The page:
Stopping by Woods on a Snowy Evening

"Stopping by Woods on a Snowy Evening" and "Mending Wall"
An Analysis of Two Robert Frost Works.

James Allen once said, "You are today where your thoughts have brought you; you will be tomorrow where your thoughts take you." After reading the two Robert Frost poems, Stopping by Woods on a Snowy Evening and Mending Wall, one can not help to wonder what kinds of thoughts inspired these two poems. It becomes clear that the underlying theme in both of these poems is simply freedom of thought. These free thoughts give a person the capability to live how he chooses.
In the first poem, Stopping by Woods on a Snowy Evening, Frost vividly describes a freedom that many of us take for granted. He tells how he has decided to take the time to stop what he is doing and admire the snow as it falls in the woods and on a frozen lake. The man who owns these woods lives in the town and is ignorant of the beauty that they contain. He has not taken the time to notice how beautiful they are as the snow comes down. The owner of the woods, we?ll call him Bob, lives in the town and is busy living his life in the town. Bob will not notice because he takes for granted the fact that he is able to go look at the woods much like the author. "Whose woods these are I think I know. His house is in the village, though; He will not see me stopping here To watch his woods fill up with snow." The persona is saying that he knows who owns the woods, but he won?t see him looking at the woods because he lives in the town. The author knows that Bob will not visit because he only owns the woods, he lives in the town and does not appreciate the beauty they possess or he would be there visiting them himself.
The author is appreciating life and the freedom that he has while observing his own winter or the last stanza of his life as he watches the woods as they fill will snow. It is clear that the author (the persona of the poem) has chosen a life different from that of Bob. Bob has chosen the city life of materialistic things while the author has decided to take in the beauty of the world. His life has reached its winter, it?s end, and he is stopping "To watch the woods fill up with snow," perhaps for the last time. He understands that he may not have much time left and he want to get as much as he can out of his life. He wants to see all the beauty that exists, whether it is in the woods or elsewhere. The mere simplicity of this peaceful scene brings him joy. However, the man who lives in the village does not reciprocate Frost?s joy. He is taking care his materialistic worries living in the village and has not come to see his woods. Frost on the other hand has taken the time to watch the woods for he has little time left. "The woods are lovely, dark and deep, But I have promises to keep, And miles to go before I sleep, And miles to go before I sleep." Frost then returns to reality. The woods are nice but he also has things that he must do and literally a long way to go before he is home. Metaphorically speaking, he still has a while to live. Either way he is happy because he has had the freedom to enjoy his surroundings.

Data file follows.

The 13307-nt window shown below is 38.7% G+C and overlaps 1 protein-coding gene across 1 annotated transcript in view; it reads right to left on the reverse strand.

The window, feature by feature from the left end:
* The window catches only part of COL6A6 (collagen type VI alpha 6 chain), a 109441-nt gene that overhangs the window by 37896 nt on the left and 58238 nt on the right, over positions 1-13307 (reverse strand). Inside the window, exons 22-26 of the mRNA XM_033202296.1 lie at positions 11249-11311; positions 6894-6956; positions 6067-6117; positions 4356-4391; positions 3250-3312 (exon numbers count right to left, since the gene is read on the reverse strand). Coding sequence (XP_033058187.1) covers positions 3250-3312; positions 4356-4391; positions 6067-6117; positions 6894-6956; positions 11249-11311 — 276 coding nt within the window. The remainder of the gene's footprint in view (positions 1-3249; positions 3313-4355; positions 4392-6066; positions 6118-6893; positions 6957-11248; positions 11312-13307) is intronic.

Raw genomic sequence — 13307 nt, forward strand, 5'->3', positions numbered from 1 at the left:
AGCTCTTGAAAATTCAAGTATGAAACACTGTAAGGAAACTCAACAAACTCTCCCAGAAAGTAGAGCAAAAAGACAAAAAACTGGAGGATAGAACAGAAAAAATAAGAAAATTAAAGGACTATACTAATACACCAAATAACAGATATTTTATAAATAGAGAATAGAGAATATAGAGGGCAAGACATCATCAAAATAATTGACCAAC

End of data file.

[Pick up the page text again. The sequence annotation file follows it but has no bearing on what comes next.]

In the second poem, Mending Wall, Frost talks of the wall he and his neighbor erected between their properties. The wall gives him something to take care of, something to complain about, and something to talk about with his neighbor. At the same time this wall provides him with a degree of privacy. On the other hand, the wall creates a sense of captivity. By acting as the wall it is, it limits his freedom. Freedom seems to fight against the wall. Freedom can be thought of as the force that keeps destroying the wall every spring. New life is forcing its way through the rocks but